Sources give only little information about the introduction and development of SP in Greece and in Rome, and they contain only few precise figures for the amounts. Hence modern works on SP are largely based on assumptions and estimates resulting from them. [German version] I. Greece In Greece, soldiers of the citizen contingent of a polis probably did not receive regular money until the 5th cent. BC, and this was initially used to pay for provisions (σιτηρέσιον/ sitērésion ); at the beginning of the Peloponnesian War the Athenian hoplítai besieging Potidaea were given pay (μισθός/ misthós…

Aeneatores

(102 words)

Author(s): Le Bohec, Yann (Lyon)
[German version] were the musicians of the Roman legions and were already documented in the Servian centuria regulation. They included the tubicines, cornicines and bucinatores, who transmitted the officers' orders in the camp, while marching and during battle. The word aeneatores appeared only once in the imperial period (CIL XIII 6503): in the 4th cent. AD they were mentioned in Amm. Marc. 16,12,36 and 24,4,22.  Bucinatores;  Cornicines;  Tubicines Le Bohec, Yann (Lyon) Bibliography 1 A. Baudot, Musiciens romains de l'Antiquité, 1973 2 R. Meucci, Riflessioni di archeolog…

Exauctorare

(226 words)

Author(s): Le Bohec, Yann (Lyon)
[German version] The verb exauctorare refers to the judicial act, by which a Roman military commander could release a soldier or an entire unit from their oath of allegiance. Such an act could be carried out at certain times defined in law, in the Republican era for example following a victory, at the time of the Principate at the end of a soldier's compulsory military service (Suet. Aug. 24,2; Suet. Tib. 30; Tac. Ann. 1,36,4; Tac. Hist. 1,20,6). In exceptional circumstances, this might be linked wi…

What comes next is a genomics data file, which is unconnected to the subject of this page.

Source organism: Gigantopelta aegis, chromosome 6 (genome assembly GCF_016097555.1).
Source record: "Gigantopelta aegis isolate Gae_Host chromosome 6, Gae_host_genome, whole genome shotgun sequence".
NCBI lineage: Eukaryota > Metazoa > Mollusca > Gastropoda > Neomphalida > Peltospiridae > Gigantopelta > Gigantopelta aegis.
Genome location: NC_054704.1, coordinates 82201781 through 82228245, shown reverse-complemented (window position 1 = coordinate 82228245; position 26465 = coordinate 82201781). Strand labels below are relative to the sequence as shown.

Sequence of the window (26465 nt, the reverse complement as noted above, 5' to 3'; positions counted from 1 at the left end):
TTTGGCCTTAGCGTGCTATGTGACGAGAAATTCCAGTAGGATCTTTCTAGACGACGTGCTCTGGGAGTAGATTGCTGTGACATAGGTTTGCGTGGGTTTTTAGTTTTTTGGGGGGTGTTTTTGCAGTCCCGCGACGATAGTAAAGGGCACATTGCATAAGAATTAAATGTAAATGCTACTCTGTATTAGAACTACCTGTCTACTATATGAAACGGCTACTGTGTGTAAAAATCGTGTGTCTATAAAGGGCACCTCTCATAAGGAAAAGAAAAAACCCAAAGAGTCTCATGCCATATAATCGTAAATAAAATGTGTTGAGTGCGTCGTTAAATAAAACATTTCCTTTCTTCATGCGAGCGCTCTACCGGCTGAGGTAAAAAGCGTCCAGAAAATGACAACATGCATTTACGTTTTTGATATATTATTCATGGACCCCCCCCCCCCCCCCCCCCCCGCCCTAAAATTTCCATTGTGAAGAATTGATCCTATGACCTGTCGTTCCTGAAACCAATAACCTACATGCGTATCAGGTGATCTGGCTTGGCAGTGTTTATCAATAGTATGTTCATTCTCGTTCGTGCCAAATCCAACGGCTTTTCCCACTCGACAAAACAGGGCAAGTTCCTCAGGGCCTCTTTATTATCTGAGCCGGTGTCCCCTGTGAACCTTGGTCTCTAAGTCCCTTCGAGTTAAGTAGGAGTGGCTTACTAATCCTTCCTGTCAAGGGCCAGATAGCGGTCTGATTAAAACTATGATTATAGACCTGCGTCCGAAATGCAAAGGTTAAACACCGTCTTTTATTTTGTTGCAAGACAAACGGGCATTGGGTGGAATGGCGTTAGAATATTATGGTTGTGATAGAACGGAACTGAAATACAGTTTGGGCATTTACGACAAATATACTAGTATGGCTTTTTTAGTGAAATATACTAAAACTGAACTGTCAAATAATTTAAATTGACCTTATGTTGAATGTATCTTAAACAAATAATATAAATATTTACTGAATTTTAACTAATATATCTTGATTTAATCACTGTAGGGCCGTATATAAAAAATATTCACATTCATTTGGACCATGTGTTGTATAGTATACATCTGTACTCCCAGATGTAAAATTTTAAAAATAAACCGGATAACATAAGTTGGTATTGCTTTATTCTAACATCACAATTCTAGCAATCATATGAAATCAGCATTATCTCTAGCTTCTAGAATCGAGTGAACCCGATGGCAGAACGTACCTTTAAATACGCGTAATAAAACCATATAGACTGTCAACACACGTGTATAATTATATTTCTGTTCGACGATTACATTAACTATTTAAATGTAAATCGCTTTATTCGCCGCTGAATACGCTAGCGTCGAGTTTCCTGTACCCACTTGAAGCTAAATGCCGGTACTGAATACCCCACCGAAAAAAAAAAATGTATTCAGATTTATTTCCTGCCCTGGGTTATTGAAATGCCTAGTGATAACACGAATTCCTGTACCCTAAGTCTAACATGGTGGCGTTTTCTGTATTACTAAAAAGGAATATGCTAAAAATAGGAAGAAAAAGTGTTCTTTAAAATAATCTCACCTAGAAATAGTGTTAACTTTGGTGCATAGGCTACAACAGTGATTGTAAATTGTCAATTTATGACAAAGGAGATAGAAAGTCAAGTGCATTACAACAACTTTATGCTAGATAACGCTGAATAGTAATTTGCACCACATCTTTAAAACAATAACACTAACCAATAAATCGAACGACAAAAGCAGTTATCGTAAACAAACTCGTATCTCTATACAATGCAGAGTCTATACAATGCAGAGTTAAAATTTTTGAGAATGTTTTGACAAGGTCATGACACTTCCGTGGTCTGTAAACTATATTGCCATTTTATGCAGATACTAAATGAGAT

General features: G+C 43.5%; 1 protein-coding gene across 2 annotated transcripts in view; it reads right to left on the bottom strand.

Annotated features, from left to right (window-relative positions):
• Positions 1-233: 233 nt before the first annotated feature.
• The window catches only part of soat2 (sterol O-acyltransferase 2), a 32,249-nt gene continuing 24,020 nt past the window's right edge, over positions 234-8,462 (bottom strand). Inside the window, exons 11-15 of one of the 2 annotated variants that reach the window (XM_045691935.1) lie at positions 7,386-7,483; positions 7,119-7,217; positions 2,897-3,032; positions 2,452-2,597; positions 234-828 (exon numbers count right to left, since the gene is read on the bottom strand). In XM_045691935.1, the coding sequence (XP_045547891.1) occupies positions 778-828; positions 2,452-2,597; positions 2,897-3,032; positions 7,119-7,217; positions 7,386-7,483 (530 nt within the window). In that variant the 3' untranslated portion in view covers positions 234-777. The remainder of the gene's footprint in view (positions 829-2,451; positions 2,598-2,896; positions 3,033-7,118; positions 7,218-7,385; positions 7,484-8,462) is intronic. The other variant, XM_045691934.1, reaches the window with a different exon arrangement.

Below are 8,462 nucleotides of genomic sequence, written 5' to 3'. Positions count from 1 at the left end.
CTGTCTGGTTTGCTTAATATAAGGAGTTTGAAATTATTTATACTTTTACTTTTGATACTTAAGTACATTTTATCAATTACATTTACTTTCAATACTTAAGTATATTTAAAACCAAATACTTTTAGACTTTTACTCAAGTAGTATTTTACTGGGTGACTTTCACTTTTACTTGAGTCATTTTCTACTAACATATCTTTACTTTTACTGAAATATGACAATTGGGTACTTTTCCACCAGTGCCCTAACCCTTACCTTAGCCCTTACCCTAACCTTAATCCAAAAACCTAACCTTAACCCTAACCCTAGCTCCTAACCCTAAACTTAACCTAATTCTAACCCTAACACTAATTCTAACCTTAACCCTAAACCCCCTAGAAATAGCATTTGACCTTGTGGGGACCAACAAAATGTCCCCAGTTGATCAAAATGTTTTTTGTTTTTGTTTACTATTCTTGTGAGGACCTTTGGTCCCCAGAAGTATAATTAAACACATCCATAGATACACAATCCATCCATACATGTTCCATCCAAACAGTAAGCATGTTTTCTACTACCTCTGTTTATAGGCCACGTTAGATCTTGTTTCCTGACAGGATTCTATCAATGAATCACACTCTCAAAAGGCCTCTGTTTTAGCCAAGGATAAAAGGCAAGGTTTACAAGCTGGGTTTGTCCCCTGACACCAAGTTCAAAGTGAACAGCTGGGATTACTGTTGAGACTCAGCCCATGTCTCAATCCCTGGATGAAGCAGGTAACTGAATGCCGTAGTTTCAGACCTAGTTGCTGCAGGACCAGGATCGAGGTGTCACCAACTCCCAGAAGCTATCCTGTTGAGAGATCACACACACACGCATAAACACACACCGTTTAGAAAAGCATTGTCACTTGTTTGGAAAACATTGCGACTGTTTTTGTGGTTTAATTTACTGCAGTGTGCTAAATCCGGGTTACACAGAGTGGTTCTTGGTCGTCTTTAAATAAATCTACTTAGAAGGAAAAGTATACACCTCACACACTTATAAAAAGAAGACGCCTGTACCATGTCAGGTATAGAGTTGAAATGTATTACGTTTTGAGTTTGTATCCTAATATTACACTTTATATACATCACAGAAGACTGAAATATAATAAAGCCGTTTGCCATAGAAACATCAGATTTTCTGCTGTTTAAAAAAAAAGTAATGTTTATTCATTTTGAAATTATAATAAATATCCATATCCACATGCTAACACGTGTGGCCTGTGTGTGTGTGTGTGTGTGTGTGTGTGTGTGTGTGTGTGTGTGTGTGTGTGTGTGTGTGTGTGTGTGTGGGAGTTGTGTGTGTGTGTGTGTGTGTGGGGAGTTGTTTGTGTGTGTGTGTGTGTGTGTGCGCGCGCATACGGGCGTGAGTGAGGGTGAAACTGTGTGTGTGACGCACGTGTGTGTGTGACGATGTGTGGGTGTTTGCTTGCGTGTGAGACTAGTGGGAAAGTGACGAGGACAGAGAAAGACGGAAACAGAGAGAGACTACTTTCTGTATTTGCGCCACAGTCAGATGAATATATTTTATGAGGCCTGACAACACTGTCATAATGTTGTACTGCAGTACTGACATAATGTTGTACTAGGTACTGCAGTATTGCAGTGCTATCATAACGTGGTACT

Labarum

(209 words)

Author(s): Le Bohec, Yann (Lyon)
[German version] Before the Battle of the Milvian Bridge ( Pons Milvius) against Maxentius in AD 312, in a dream described as a vision, Constantine I was advised to have the first two letters of the name of Christ, in Greek chi and rho (Χ and Ρ), inscribed on the shields of his soldiers, if he wished victory: τούτῳ νίκα (‘By this sign be victorious’; cf. Lactant. De mort. pers. 44; Euseb. Vita Const. 1,26-31). This Christogram was later fixed to the tip of a standard consisting of a long lance with a flag bearing the Imperial medallion hung on a crosspiece. It is unclear whether the name labarum given…

Armour

(709 words)

Author(s): Le Bohec, Yann (Lyon)
[German version] Even the heroes of the Homeric epics protected themselves with armour made of bronze or linen (Hom. Il. 3,830; 11,15-28). In the archaic period, body armour (θώραξ/  Thorax ) was included as part of the equipment of the Greek   hoplítai ; during the classic period however, metal armour was increasingly replaced by armour made of lighter materials. In the Roman army, armour ( lorica) was worn by the prima classis (according to Liv. 1,43,2, this in the early days of Rome denoted the wealthiest class of citizens with assets of 100,000 As or more). Diff…

Imaginiferi, Imaginifarii

(215 words)

Author(s): Le Bohec, Yann (Lyon)